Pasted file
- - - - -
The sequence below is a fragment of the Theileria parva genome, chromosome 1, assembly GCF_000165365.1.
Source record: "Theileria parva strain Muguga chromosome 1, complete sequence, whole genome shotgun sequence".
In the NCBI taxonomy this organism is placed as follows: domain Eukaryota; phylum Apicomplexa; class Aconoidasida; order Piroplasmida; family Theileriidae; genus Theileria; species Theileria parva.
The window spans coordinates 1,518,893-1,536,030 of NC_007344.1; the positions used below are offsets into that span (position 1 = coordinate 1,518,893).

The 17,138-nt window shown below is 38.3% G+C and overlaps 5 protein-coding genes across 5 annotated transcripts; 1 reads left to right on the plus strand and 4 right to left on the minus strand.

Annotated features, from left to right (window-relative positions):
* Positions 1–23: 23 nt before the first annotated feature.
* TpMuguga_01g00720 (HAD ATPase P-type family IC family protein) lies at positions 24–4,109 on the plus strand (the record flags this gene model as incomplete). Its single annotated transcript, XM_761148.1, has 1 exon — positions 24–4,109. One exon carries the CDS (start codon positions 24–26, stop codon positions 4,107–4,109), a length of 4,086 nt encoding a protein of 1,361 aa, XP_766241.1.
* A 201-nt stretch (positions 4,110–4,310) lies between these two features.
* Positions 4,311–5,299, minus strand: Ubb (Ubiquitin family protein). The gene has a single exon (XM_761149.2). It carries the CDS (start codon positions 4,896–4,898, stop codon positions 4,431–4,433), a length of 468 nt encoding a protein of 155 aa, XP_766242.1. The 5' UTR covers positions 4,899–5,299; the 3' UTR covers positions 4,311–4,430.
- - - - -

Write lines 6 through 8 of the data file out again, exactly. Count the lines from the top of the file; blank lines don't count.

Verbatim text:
Annotated features, from left to right (window-relative positions):
* Positions 1–23: 23 nt before the first annotated feature.
* TpMuguga_01g00720 (HAD ATPase P-type family IC family protein) lies at positions 24–4,109 on the plus strand (the record flags this gene model as incomplete). Its single annotated transcript, XM_761148.1, has 1 exon — positions 24–4,109. One exon carries the CDS (start codon positions 24–26, stop codon positions 4,107–4,109), a length of 4,086 nt encoding a protein of 1,361 aa, XP_766241.1.